gms | German Medical Science

58. Jahrestagung der Deutschen Gesellschaft für Neurochirurgie e. V. (DGNC)

Deutsche Gesellschaft für Neurochirurgie (DGNC) e. V.

26. bis 29.04.2007, Leipzig

Auditory midbrain implant: first clinical experiences with a combined approach for vestibular schwannoma surgery and navigated device implantation

Auditorisches Mittelhirnimplantat: erste klinische Erfahrungen mit einem kombinierten Zugang zur Exstirpation von Vestibularisschwannomen und zur navigierten Implantat-Platzierung

Meeting Abstract

Suche in Medline nach

  • corresponding author M. Samii - Neurochirurgische Klinik, International Neuroscience Institute, Hannover
  • M. Lenarz - Klinik für Hals-Nasen-Ohrenheilkunde, Medizinische Hochschule Hannover
  • H. Lim - Klinik für Hals-Nasen-Ohrenheilkunde, Medizinische Hochschule Hannover
  • K. Wrede - Neurochirurgische Klinik, International Neuroscience Institute, Hannover
  • T. Lenarz - Klinik für Hals-Nasen-Ohrenheilkunde, Medizinische Hochschule Hannover

Deutsche Gesellschaft für Neurochirurgie. 58. Jahrestagung der Deutschen Gesellschaft für Neurochirurgie e.V. (DGNC). Leipzig, 26.-29.04.2007. Düsseldorf: German Medical Science GMS Publishing House; 2007. DocSA.02.08

Die elektronische Version dieses Artikels ist vollständig und ist verfügbar unter: http://www.egms.de/de/meetings/dgnc2007/07dgnc147.shtml

Veröffentlicht: 11. April 2007

© 2007 Samii et al.
Dieser Artikel ist ein Open Access-Artikel und steht unter den Creative Commons Lizenzbedingungen (http://creativecommons.org/licenses/by-nc-nd/3.0/deed.de). Er darf vervielf&aauml;ltigt, verbreitet und &oauml;ffentlich zug&aauml;nglich gemacht werden, vorausgesetzt dass Autor und Quelle genannt werden.


Gliederung

Text

Objective: The auditory midbrain implant (AMI) is a newly designed auditory prosthesis for patients with neural deafness. It involves a penetrating electrode placed into the central nucleus of the inferior colliculus. In a cadaveric study, we have recently reported the surgical feasibility of accessing the cerebello-pontine angle (CPA) for tumor removal and the inferior colliculus (IC) for navigated electrode implantation by way of a lateral suboccipital craniotomy (LSC).

We now report on the first clinical experience performing concomitant tumor removal in the CPA and AMI implantation in three deaf patients with neurofibromatosis type 2 (NF2).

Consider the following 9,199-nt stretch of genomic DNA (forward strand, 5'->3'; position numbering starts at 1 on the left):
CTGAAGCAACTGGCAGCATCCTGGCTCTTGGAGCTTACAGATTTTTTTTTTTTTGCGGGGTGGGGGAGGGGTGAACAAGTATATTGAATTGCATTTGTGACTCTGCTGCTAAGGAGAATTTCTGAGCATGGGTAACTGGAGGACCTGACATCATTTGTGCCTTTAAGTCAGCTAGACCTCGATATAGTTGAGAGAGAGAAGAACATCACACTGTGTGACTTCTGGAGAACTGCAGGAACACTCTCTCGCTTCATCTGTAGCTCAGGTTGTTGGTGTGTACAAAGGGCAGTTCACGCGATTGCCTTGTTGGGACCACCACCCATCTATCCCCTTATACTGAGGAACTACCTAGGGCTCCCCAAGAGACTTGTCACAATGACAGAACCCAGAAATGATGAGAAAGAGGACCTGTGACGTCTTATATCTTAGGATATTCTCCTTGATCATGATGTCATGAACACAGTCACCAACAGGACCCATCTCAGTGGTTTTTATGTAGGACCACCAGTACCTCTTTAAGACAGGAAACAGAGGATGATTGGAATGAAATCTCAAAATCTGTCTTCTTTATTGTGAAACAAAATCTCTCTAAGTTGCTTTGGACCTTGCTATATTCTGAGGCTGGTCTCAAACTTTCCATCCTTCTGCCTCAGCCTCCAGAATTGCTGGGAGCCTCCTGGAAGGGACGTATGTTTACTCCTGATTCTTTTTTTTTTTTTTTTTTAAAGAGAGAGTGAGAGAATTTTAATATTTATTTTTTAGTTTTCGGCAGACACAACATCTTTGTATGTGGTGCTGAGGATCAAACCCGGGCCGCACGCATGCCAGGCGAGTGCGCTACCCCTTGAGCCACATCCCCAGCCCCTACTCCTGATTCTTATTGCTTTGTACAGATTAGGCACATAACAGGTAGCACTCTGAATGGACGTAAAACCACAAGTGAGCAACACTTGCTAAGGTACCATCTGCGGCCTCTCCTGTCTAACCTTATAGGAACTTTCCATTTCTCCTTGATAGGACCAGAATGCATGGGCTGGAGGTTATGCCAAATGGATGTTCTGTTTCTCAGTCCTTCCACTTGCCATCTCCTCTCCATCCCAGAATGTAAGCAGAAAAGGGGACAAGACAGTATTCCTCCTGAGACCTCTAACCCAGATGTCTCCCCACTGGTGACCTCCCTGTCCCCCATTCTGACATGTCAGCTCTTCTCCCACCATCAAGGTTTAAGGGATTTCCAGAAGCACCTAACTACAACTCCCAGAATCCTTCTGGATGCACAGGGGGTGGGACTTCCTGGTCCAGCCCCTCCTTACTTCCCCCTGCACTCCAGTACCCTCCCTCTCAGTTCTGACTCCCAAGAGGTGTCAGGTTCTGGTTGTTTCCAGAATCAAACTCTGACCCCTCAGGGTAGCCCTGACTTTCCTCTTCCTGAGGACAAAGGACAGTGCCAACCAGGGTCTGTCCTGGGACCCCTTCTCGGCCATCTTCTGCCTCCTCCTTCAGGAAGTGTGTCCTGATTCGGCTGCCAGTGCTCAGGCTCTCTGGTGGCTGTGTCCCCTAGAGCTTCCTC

Methods: The current study for the implantation of the AMI (Cochlear, Ltd, Lane Cove, Australia) in humans was approved by an ethic committee and was conducted according to the study protocol. All 3 patients with the diagnosis of NF2 were deaf and had tumors in the CPA. Preoperative MRI and CT scans were performed in all three patients for surgery planning and for intraoperative navigation. The navigation system provided registration of individual surgical instruments using a trajectory guide (BrainLAB, Germany). All patients underwent a single-staged surgery in the semi-sitting position using a LSC. Following tumor removal via the retrosigmoid route, the IC was exposed via the infratentorial supracerebellar space. After implantation of the receiver-stimulator of the AMI in a bony bed superior-lateral to the LSC, the navigated placement of the penetrating electrode into the IC was conducted. Our experience with the surgical technique and feasibility, morbidity and neurological outcome in these first 3 cases is reported.

Results: Complete tumor removal was achieved in all 3 patients. The implantation of the AMI electrode succeeded in all patients within the region of the IC based on postoperative CT and CT/MRI fusion. In none of the patients did a bridging vein need to be sacrificed to access the IC. In none of the patients was there evidence of postoperative hemorrhage based on CCT. The neurological status after surgery was unchanged in all three patients and none of them suffered from postoperative CSF leak. There was no mortality.

Conclusions: These preliminary results demonstrate that tumor removal in the CPA and AMI device implantation can be safely performed in a single-staged procedure using a LSC. The insertion of a penetrating electrode can be achieved accurately with navigational guidance and does not result in neurological deficits stemming from irritations of the midbrain and/or adjacent structures.